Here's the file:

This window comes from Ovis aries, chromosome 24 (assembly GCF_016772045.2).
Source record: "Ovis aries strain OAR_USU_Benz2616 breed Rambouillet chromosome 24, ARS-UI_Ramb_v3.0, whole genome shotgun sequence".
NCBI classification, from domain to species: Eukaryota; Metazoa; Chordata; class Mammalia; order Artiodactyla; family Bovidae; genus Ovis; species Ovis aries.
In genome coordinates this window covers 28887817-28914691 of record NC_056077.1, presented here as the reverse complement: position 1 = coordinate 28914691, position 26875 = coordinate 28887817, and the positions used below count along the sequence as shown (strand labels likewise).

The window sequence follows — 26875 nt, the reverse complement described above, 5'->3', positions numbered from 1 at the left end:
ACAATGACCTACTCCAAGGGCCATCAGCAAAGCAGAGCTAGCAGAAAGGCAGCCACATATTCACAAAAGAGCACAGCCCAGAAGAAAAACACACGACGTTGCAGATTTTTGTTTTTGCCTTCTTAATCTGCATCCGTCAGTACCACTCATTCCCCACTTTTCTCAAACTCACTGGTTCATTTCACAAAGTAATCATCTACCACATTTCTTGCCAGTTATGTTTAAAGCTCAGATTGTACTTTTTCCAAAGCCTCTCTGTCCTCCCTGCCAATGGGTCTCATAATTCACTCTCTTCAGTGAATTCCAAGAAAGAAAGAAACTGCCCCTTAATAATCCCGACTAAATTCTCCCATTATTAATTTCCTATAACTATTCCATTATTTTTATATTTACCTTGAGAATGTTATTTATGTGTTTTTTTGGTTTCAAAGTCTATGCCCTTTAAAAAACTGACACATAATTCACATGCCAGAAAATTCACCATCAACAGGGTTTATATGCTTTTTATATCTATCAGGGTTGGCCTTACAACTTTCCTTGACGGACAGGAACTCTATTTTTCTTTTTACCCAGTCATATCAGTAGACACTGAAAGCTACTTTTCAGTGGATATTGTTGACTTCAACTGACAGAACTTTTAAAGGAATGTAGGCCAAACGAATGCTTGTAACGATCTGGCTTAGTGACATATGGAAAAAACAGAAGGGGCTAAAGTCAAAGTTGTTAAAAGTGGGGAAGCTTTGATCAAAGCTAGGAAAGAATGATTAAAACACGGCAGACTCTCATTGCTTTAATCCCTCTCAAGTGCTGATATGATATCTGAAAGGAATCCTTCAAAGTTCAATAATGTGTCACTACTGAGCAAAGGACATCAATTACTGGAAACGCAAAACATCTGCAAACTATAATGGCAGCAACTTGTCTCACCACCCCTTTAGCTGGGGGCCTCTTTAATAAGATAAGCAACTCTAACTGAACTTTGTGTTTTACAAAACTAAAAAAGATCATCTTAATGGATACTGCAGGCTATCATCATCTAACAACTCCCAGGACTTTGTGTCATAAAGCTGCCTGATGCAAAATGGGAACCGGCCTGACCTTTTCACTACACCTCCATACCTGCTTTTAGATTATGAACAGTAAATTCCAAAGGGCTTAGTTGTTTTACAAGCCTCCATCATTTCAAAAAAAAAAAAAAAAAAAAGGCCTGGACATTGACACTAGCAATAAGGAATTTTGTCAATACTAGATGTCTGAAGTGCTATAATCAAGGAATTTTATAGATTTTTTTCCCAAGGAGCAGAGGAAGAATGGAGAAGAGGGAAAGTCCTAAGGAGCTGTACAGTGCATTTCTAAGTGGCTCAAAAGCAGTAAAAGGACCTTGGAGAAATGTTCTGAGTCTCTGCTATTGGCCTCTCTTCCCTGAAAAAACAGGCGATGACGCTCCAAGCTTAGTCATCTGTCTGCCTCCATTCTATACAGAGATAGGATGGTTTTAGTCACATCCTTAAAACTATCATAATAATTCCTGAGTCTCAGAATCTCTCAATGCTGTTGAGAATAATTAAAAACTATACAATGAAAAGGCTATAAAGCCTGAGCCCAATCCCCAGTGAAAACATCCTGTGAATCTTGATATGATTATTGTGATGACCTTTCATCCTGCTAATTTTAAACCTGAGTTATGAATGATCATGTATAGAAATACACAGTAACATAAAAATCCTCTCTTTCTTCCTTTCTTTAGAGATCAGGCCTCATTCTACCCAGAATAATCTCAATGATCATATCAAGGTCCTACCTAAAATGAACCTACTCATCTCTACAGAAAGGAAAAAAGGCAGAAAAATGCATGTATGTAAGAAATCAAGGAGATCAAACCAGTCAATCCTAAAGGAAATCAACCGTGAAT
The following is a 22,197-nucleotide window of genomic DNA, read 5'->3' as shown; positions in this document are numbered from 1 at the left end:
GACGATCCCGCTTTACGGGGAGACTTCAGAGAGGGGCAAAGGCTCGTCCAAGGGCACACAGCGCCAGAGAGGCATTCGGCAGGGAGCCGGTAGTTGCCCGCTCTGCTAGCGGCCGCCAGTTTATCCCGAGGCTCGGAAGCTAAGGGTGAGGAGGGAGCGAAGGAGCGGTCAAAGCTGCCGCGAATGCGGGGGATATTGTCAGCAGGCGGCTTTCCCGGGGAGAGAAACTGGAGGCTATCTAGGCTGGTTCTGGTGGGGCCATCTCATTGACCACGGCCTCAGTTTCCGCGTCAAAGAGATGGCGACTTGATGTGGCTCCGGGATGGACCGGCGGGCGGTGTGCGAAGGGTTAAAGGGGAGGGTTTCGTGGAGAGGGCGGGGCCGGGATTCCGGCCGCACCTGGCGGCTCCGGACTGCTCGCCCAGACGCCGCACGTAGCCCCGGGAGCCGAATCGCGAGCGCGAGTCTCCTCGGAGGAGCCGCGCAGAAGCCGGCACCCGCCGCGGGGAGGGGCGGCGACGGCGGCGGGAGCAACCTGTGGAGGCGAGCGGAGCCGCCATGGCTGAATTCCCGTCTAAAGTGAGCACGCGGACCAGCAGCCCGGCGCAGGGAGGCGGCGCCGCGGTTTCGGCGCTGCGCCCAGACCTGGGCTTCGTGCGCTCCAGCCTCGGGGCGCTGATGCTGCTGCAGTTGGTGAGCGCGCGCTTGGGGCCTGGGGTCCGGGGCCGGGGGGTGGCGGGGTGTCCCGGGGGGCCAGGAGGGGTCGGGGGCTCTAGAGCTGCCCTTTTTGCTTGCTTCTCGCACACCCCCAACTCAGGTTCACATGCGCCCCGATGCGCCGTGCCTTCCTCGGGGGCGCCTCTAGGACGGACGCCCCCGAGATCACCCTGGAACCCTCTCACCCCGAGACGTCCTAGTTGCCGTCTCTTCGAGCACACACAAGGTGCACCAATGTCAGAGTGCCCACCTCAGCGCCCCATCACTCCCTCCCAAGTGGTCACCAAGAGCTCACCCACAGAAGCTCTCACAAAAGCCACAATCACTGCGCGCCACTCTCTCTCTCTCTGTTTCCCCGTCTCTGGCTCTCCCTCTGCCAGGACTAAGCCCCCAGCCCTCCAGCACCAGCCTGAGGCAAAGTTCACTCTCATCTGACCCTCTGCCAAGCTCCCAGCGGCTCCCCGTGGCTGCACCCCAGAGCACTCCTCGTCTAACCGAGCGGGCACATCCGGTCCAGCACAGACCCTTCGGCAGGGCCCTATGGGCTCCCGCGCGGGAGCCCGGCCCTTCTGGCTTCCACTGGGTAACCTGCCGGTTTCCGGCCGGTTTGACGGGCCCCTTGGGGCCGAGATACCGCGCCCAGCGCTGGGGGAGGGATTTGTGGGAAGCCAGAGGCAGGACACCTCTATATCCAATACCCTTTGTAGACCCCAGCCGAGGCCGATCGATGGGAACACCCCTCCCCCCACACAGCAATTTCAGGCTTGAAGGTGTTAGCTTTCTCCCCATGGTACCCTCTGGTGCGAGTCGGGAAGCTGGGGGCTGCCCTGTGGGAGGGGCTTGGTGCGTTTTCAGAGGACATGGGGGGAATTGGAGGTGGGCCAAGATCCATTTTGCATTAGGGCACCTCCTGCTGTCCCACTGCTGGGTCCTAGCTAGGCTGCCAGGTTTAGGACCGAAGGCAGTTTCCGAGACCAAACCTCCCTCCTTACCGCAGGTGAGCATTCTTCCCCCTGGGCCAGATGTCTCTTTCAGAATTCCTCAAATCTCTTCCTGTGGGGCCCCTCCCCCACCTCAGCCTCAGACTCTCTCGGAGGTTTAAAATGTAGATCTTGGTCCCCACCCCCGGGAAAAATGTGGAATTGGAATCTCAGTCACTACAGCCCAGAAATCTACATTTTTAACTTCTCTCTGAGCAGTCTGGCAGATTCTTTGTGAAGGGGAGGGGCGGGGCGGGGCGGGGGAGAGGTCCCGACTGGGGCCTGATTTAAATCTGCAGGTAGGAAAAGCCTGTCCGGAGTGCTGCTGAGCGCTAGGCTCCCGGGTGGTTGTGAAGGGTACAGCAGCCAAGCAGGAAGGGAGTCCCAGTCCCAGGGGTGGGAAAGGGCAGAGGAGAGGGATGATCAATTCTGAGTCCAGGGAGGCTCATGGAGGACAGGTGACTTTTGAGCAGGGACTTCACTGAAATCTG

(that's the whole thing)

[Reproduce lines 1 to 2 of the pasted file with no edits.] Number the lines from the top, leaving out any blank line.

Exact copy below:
This window comes from Ovis aries, chromosome 24 (assembly GCF_016772045.2).
Source record: "Ovis aries strain OAR_USU_Benz2616 breed Rambouillet chromosome 24, ARS-UI_Ramb_v3.0, whole genome shotgun sequence".